On Monday, the day 25-year-old Freddie Gray was laid to rest in Baltimore after fatal injuries sustained during an arrest, The Daily Beast reported that members of the Crips and Bloods had declared a truce and united to protest Gray’s death. Hours after the report was published, the Baltimore Police Department issued a press release citing a “credible threat” based on intelligence that “various gangs…have entered into a partnership to ‘take out’ law enforcement officers.” Later, gang members, upset that their truce had been spun by the police, told local NBC affiliate WBAL , “We did not make that truce to harm cops. …We’re not about to allow y’all to paint this picture of us. …We want justice for Freddie Gray.”
The WBAL report was so unusual that even the reporter admitted as much, saying in the beginning, “I’ve had a number of young people … stop me and say, ‘You really need to talk to us and you really need to get our voice heard,’ and I said, ‘You are absolutely right.’” Most of the media coverage of the protests that took place in Baltimore this week failed to provide context or give voice to those protesting, instead offering a simplistic narrative of “school-age youths” assaulting police officers at Mondawmin Mall.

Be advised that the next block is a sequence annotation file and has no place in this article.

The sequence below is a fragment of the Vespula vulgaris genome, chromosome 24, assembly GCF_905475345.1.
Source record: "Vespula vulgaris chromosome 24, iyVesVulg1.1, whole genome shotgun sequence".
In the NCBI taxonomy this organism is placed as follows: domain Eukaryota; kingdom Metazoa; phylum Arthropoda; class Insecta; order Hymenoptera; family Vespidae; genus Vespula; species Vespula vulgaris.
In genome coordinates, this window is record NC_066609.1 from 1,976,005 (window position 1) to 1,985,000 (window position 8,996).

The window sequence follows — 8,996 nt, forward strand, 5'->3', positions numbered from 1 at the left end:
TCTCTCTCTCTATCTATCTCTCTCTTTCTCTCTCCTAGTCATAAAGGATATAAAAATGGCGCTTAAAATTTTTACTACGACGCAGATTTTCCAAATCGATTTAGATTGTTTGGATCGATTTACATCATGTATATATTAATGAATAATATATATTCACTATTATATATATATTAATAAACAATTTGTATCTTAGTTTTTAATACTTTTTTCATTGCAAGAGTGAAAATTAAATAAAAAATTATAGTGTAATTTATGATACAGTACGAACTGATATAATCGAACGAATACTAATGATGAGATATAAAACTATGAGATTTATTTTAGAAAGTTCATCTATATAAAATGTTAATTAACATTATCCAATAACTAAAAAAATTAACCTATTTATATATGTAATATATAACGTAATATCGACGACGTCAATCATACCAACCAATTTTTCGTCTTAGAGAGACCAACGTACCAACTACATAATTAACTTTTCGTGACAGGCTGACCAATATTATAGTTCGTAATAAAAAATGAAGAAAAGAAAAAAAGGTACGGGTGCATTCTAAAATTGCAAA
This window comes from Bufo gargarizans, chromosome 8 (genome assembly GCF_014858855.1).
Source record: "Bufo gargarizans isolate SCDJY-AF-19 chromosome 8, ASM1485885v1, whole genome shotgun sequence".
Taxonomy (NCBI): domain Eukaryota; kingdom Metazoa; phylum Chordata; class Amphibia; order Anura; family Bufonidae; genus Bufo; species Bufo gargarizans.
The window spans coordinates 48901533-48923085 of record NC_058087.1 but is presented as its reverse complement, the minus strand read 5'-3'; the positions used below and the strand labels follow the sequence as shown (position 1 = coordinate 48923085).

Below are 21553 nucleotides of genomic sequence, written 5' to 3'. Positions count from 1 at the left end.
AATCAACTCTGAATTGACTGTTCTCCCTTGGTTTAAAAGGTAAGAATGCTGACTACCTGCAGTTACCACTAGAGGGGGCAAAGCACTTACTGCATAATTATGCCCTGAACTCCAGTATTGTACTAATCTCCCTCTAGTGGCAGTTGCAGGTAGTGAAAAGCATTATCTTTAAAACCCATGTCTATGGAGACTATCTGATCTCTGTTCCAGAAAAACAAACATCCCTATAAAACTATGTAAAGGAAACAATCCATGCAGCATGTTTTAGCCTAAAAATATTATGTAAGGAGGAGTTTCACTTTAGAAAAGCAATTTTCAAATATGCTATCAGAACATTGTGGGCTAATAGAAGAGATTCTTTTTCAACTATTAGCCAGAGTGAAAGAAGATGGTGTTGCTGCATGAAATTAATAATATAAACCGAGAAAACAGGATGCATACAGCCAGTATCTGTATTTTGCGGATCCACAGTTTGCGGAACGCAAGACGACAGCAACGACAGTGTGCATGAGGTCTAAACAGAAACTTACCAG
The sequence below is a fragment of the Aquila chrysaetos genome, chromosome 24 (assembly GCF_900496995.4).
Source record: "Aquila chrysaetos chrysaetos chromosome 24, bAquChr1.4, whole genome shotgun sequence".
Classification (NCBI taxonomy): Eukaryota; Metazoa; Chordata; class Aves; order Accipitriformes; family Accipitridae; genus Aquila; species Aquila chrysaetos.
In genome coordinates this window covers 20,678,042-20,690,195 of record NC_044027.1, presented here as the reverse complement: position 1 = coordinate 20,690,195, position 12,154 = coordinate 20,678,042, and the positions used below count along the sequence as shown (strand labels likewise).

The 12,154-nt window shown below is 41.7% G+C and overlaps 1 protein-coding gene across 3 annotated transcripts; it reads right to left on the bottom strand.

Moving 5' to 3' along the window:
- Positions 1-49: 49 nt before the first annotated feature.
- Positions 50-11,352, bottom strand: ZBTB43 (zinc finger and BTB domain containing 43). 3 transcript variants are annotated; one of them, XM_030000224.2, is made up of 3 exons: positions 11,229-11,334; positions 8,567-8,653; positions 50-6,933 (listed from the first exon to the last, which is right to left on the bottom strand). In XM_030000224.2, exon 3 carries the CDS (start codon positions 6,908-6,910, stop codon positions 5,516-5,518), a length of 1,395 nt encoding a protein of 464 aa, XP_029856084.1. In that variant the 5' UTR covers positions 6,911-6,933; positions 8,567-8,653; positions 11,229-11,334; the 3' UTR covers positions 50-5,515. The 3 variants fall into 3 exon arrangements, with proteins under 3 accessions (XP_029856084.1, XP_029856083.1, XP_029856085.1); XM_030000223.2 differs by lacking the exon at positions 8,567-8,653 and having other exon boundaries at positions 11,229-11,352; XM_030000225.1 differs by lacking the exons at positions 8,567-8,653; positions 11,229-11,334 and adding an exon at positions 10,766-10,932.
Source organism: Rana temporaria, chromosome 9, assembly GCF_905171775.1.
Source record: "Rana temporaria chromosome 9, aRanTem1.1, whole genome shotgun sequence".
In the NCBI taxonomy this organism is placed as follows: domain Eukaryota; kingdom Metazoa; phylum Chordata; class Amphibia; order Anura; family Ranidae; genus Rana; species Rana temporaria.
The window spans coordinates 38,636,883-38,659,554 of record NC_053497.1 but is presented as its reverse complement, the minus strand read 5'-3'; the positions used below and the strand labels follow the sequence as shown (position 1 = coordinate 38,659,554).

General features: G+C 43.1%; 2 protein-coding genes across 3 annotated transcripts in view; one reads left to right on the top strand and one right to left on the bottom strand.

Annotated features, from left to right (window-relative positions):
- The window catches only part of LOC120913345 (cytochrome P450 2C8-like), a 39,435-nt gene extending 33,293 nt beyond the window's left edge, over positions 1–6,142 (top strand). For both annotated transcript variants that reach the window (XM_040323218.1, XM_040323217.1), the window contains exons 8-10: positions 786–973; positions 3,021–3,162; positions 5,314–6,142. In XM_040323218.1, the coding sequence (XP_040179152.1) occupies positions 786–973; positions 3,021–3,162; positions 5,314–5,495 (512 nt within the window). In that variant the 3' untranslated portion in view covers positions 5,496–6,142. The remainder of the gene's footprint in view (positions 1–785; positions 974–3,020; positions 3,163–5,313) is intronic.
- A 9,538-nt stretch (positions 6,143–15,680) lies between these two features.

For example, this Washington Post article used the terms “mobs” and “looters” to describe students. But left out of mainstream media coverage was what Marshall “Eddie” Conway, a reporter for the alternative media outlet The Real News Network, told me in an interview on “ Uprising ” a day after the protests.
Conway, a former Black Panther Party leader in Baltimore who spent a whopping 44 years in prison for a crime he did not commit, explained that, “They [the police] closed the [Mondawmin] shopping center down, then…they let a high school out, then they closed down public transportation. So the students were released from school but they could not get on the metro system to go home or to leave the area. So they were stuck in that area and then massive police presence pushed them down to another area.” That is when students began physically expressing their anger.